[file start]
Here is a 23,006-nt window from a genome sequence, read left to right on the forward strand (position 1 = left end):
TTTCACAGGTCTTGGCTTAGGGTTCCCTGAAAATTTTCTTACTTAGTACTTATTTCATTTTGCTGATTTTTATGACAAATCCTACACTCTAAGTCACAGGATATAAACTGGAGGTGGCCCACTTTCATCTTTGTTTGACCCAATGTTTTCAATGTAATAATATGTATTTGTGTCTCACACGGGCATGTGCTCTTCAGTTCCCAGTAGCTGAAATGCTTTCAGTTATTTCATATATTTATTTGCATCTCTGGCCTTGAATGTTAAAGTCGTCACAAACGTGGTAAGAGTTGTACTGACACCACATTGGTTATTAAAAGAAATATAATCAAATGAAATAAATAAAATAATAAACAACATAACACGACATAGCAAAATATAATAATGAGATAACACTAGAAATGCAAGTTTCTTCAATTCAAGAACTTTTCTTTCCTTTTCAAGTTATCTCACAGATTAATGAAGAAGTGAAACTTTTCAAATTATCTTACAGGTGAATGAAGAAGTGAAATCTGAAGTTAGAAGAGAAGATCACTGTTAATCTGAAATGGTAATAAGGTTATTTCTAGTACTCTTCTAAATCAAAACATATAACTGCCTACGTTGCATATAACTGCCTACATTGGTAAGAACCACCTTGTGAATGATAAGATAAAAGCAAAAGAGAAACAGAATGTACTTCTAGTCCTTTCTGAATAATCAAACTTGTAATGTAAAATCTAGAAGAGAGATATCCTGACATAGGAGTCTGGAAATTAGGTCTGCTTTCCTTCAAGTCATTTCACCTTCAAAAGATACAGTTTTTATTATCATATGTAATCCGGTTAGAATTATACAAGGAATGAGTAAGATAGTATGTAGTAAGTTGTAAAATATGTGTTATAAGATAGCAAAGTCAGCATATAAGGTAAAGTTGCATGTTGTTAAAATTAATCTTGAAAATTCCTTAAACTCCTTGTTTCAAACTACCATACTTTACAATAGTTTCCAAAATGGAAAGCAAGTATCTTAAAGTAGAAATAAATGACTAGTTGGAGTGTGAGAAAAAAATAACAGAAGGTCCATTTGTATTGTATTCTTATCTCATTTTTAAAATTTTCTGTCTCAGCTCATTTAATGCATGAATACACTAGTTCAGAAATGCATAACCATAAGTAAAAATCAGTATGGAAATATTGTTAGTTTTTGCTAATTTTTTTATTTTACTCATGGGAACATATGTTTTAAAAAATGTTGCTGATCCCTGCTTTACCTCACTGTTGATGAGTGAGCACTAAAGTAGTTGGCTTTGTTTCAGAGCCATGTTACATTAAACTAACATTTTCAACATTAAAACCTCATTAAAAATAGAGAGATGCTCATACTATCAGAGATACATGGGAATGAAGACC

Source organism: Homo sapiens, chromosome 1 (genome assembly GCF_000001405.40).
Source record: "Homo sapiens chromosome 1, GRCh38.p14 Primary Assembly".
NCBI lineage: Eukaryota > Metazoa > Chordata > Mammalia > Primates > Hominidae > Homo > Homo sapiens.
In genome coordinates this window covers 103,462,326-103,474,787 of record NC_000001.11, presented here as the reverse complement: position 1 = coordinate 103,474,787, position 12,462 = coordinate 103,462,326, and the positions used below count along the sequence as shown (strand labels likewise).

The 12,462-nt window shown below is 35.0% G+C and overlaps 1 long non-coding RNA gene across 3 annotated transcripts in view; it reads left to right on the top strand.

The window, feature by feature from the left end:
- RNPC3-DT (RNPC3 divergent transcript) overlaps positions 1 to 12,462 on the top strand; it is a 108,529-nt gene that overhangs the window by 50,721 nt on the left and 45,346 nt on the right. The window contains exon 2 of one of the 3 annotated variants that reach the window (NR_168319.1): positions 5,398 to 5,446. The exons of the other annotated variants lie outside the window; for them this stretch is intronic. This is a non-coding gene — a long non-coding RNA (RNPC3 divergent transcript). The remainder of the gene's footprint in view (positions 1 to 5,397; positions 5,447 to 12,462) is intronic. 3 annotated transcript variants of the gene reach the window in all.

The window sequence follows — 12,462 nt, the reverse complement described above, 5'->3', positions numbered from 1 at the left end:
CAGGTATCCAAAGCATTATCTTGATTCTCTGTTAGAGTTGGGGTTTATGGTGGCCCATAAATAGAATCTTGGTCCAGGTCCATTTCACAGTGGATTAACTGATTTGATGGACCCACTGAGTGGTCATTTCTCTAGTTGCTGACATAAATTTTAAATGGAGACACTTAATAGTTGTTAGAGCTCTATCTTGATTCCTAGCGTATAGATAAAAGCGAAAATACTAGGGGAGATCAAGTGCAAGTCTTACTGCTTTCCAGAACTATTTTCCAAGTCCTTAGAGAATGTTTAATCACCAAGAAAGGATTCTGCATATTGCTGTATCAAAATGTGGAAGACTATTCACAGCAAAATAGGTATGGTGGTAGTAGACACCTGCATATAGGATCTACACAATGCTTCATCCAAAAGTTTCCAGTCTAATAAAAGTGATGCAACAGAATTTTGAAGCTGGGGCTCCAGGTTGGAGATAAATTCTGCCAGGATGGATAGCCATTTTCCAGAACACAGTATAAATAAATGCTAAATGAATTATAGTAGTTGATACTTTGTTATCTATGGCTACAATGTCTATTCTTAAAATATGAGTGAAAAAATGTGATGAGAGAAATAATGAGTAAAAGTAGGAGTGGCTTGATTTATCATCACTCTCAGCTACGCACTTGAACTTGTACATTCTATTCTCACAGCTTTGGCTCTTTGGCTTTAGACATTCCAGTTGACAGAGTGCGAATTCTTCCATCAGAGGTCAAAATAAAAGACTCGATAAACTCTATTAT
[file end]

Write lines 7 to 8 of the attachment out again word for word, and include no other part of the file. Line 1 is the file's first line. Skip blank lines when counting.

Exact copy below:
The 12,462-nt window shown below is 35.0% G+C and overlaps 1 long non-coding RNA gene across 3 annotated transcripts in view; it reads left to right on the top strand.

The window, feature by feature from the left end: